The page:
So we've got observations about the world. We've got fun. And we've also got deep characters. The journey Nubia's moms, Amera and Danielle, have endured to keep their daughter safe seems all too reminiscent of the journey parents of any child of color endure in this world. And it's hard to watch the two of them wrestle with how they can protect Nubia without suffocating her. Nubia herself has struggled plenty with the secrecy of having superpowers. But thankfully, all three of these wonderful characters get to change and grow throughout the story, and find their way to a balance that is healthier for their well-being, and their relationship as a family.

Also, did I mention there are superpowers in this book?! As I said, I don't typically read superhero comics, but gosh, the idea that someone like me, a regular kid doing regular things, could find out she has the power to save the world is so freaking fun. I really hope we get a sequel to this book, because I want to watch Nubia grow further into her identity as someone with superpowers—although watching her approach adulthood doing regular teenage things is really satisfying too.

A lot of tragedies take place in this book—we've got police brutality, incels being incels, and more. This kind of structure seems reminiscent of a lot of superhero stories—at the risk of totally saying something stupid because I know nothing about superheroes, I'm thinking of Gotham in Batman and how it seems like the most miserable place ever devised. (Like, the pods in The Matrix have more color than that city.) What is really interesting, having read this book, is how these fictional horrible worlds that are pretty much all our fears come to life are kind of perfect for anxious readers like me. Because in Nubia: Real One, horrible things happen, but someone can stop them. There is hope.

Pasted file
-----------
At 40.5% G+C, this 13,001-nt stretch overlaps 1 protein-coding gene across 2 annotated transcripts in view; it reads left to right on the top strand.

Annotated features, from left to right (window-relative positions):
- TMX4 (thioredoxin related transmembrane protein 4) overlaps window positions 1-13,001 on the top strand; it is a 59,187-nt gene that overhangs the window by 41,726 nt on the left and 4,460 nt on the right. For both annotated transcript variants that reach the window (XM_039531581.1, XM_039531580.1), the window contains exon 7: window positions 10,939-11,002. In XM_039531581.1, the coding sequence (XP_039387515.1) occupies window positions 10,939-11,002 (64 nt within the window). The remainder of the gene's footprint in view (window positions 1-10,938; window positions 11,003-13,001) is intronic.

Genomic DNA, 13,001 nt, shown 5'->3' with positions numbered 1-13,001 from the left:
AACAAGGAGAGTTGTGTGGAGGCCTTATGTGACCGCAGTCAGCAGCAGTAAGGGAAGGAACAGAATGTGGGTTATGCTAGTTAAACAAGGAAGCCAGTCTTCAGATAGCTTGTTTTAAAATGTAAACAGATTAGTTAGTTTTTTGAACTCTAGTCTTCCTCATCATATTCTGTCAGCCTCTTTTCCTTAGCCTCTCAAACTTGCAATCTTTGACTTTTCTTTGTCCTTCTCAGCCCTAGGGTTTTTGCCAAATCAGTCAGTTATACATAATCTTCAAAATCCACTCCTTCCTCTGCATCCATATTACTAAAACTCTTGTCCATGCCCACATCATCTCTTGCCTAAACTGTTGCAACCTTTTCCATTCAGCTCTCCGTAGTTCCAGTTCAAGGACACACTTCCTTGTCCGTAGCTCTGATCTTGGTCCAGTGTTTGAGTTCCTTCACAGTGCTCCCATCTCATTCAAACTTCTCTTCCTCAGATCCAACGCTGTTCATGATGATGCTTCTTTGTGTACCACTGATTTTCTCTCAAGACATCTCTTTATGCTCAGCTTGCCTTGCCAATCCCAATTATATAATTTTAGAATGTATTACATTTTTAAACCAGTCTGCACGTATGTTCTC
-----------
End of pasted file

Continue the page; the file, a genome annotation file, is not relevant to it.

This book is a journey worth embarking on, so please, give yourself that gift.

That's all, y'all—take care, and happy reading! ✨✨

Comments

  1. I got to read this graphic novel as a CYBILS round 2 judge and really enjoyed it.

    Congratulations on the driver's license; you are now free to roam!

    ReplyDelete
  2. Love this, Max: "even regular folks like us can push past the bystander effect and take action ourselves". I don't know this title at all but suspect lots of older kids will take strength from it! Glad all is better for you this day! Have a good week ahead, too!

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  3. I remember seeing Nubia awhile back. Sounds intriguing. Thanks for sharing and good luck with car shopping.

    ReplyDelete
  4. I loved this book when it was a Cybil finalist. I only wished that the Wayland character had more complexity. I don't read Superhero books either, so maybe all the villains are one dimensional?

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  5. I don't usually read superhero stories, either, but this sounds great! What a fabulous idea - to get across the horrifying nature of racial profiling and prejudice through a superhero story. That's so clever, and it sounds really well done.

    I hope your family is done with COVID now!! And congrats on getting your license :)

    Sue
    Book By Book

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  6. This is such a fantastic graphic novel! I am glad you shared it :)

    Happy reading this week, and thank you for linking up :)

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  7. Nubia sounds like a great book. Thanks for putting it on my radar. Congrats on getting your license. Very exciting. :) ~Jess

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Please feel free to leave a comment—I always love reading them! ✨✨